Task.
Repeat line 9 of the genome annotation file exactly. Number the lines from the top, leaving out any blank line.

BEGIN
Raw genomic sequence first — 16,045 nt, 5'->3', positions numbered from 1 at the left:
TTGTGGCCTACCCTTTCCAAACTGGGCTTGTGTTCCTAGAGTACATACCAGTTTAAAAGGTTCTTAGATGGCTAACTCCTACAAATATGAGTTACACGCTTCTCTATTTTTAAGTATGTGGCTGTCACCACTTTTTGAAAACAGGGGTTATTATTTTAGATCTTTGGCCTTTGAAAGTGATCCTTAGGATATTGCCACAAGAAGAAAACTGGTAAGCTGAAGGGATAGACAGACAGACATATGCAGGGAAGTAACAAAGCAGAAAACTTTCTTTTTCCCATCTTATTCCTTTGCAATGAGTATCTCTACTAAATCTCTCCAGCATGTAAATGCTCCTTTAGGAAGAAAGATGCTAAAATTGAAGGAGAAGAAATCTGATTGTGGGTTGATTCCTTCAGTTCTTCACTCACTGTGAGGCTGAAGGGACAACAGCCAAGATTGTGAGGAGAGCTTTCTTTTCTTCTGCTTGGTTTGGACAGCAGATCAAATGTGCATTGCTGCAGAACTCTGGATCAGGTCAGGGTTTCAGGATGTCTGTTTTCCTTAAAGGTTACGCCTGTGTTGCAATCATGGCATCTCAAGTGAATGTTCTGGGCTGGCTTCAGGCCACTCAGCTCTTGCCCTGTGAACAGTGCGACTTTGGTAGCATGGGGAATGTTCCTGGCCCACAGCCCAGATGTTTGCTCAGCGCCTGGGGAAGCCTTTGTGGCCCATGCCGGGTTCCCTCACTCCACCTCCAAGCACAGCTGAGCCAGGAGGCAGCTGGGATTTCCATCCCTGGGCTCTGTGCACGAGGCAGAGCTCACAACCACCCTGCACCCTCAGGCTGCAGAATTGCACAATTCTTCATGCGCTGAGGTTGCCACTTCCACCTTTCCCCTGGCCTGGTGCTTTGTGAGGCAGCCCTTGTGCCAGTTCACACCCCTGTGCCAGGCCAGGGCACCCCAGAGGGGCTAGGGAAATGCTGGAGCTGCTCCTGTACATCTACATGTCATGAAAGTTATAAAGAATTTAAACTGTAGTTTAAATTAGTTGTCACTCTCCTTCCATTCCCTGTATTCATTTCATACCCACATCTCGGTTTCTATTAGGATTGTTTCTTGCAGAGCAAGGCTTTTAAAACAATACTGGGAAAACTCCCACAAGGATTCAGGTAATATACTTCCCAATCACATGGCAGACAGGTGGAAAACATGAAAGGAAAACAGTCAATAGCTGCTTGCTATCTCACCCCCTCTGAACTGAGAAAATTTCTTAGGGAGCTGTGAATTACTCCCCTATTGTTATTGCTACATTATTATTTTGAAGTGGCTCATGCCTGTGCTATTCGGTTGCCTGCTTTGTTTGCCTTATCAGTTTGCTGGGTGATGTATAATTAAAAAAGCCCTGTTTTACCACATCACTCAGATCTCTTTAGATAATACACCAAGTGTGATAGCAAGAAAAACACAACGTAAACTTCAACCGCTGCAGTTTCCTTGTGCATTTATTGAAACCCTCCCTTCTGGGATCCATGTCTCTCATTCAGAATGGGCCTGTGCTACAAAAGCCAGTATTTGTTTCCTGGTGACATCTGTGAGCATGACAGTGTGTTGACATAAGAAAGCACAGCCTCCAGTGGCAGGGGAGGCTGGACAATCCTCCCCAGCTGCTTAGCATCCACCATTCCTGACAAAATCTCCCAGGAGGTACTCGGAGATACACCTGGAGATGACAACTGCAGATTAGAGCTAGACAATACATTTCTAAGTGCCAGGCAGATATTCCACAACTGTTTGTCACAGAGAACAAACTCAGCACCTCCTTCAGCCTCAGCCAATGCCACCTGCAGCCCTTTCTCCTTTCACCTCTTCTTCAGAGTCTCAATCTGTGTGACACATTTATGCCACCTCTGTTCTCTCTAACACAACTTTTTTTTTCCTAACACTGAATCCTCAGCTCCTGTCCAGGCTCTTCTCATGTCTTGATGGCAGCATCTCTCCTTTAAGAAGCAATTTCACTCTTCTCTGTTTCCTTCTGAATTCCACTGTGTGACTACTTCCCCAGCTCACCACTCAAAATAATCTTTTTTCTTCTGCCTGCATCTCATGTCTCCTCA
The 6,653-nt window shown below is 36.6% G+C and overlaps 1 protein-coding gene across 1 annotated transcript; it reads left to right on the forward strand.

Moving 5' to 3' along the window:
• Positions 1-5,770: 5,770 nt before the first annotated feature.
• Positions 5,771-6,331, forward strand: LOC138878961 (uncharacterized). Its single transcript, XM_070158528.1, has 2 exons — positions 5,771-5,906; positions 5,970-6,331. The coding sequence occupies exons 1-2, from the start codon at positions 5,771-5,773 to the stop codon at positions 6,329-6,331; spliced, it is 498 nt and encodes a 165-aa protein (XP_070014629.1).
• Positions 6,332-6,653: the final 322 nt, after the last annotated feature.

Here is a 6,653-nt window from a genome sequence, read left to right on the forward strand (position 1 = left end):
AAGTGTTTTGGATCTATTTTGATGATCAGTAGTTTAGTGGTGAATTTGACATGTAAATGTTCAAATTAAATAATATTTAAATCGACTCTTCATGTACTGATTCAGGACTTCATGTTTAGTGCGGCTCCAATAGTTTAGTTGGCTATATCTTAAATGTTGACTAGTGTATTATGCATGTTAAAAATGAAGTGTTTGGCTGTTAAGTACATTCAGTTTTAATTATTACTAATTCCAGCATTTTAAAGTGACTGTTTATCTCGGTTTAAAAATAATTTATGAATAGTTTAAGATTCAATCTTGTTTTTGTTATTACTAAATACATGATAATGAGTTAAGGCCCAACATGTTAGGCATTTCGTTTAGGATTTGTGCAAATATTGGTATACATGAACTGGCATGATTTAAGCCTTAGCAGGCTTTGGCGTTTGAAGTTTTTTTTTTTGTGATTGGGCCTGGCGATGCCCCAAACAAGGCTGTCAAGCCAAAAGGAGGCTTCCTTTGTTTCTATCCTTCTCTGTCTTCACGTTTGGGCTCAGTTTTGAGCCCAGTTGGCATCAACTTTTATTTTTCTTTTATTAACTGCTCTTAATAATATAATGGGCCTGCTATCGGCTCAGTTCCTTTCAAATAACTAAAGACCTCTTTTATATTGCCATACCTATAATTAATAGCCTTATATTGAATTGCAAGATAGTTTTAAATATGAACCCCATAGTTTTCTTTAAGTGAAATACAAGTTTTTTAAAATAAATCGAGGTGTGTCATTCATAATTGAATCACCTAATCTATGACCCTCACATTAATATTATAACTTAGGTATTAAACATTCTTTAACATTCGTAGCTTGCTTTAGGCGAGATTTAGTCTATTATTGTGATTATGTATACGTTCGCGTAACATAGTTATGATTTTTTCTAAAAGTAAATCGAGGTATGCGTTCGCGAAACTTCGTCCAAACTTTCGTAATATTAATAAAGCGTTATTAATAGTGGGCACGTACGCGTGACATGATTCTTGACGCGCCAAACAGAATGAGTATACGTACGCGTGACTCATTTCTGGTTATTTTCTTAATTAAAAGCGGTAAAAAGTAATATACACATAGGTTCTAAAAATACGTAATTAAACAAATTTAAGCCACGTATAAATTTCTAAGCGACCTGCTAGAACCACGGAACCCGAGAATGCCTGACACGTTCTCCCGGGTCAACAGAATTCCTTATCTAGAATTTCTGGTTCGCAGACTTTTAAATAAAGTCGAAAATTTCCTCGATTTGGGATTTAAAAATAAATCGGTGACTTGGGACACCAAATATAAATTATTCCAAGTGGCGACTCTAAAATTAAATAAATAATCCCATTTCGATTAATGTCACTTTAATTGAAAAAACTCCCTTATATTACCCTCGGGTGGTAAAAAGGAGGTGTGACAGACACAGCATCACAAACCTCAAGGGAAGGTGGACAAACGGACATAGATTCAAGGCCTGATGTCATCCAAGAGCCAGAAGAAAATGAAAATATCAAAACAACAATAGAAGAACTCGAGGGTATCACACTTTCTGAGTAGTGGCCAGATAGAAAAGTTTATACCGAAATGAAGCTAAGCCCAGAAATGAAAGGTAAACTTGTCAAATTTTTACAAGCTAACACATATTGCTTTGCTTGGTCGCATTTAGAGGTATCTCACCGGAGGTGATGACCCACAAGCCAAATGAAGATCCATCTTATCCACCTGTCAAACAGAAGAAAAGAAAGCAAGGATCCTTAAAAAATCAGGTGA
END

AAGTGTTTTGGATCTATTTTGATGATCAGTAGTTTAGTGGTGAATTTGACATGTAAATGTTCAAATTAAATAATATTTAAATCGACTCTTCATGTACTGATTCAGGACTTCATGTTTAGTGCGGCTCCAATAGTTTAGTTGGCTATATCTTAAATGTTGACTAGTGTATTATGCATGTTAAAAATGAAGTGTTTGGCTGTTAAGTACATTCAGTTTTAATTATTACTAATTCCAGCATTTTAAAGTGACTGTTTATCTCGGTTTAAAAATAATTTATGAATAGTTTAAGATTCAATCTTGTTTTTGTTATTACTAAATACATGATAATGAGTTAAGGCCCAACATGTTAGGCATTTCGTTTAGGATTTGTGCAAATATTGGTATACATGAACTGGCATGATTTAAGCCTTAGCAGGCTTTGGCGTTTGAAGTTTTTTTTTTTGTGATTGGGCCTGGCGATGCCCCAAACAAGGCTGTCAAGCCAAAAGGAGGCTTCCTTTGTTTCTATCCTTCTCTGTCTTCACGTTTGGGCTCAGTTTTGAGCCCAGTTGGCATCAACTTTTATTTTTCTTTTATTAACTGCTCTTAATAATATAATGGGCCTGCTATCGGCTCAGTTCCTTTCAAATAACTAAAGACCTCTTTTATATTGCCATACCTATAATTAATAGCCTTATATTGAATTGCAAGATAGTTTTAAATATGAACCCCATAGTTTTCTTTAAGTGAAATACAAGTTTTTTAAAATAAATCGAGGTGTGTCATTCATAATTGAATCACCTAATCTATGACCCTCACATTAATATTATAACTTAGGTATTAAACATTCTTTAACATTCGTAGCTTGCTTTAGGCGAGATTTAGTCTATTATTGTGATTATGTATACGTTCGCGTAACATAGTTATGATTTTTTCTAAAAGTAAATCGAGGTATGCGTTCGCGAAACTTCGTCCAAACTTTCGTAATATTAATAAAGCGTTATTAATAGTGGGCACGTACGCGTGACATGATTCTTGACGCGCCAAACAGAATGAGTATACGTACGCGTGACTCATTTCTGGTTATTTTCTTAATTAAAAGCGGTAAAAAGTAATATACACATAGGTTCTAAAAATACGTAATTAAACAAATTTAAGCCACGTATAAATTTCTAAGCGACCTGCTAGAACCACGGAACCCGAGAATGCCTGACACGTTCTCCCGGGTCAACAGAATTCCTTATCTAGAATTTCTGGTTCGCAGACTTTTAAATAAAGTCGAAAATTTCCTCGATTTGGGATTTAAAAATAAATCGGTGACTTGGGACACCAAATATAAATTATTCCAAGTGGCGACTCTAAAATTAAATAAATAATCCCATTTCGATTAATGTCACTTTAATTGAAAAAACTCCCTTATATTACCCTCGGGTGGTAAAAAGGAGGTGTGACAGACACAGCATCACAAACCTCAAGGGAAGGTGGACAAACGGACATAGATTCAAGGCCTGATGTCATCCAAGAGCCAGAAGAAAATGAAAATATCAAAACAACAATAGAAGAACTCGAGGGTATCACACTTTCTGAGTAGTGGCCAGATAGAAAAGTTTATACCGAAATGAAGCTAAGCCCAGAAATGAAAGGTAAACTTGTCAAATTTTTACAAGCTAACACATATTGCTTTGCTTGGTCGCATTTAGAGGTATCTCACCGGAGGTGATGACCCACAAGCCAAATGAAGATCCATCTTATCCACCTGTCAAACAGAAGAAAAGAAAGCAAGGATCCTTAAAAAATCAGGTGA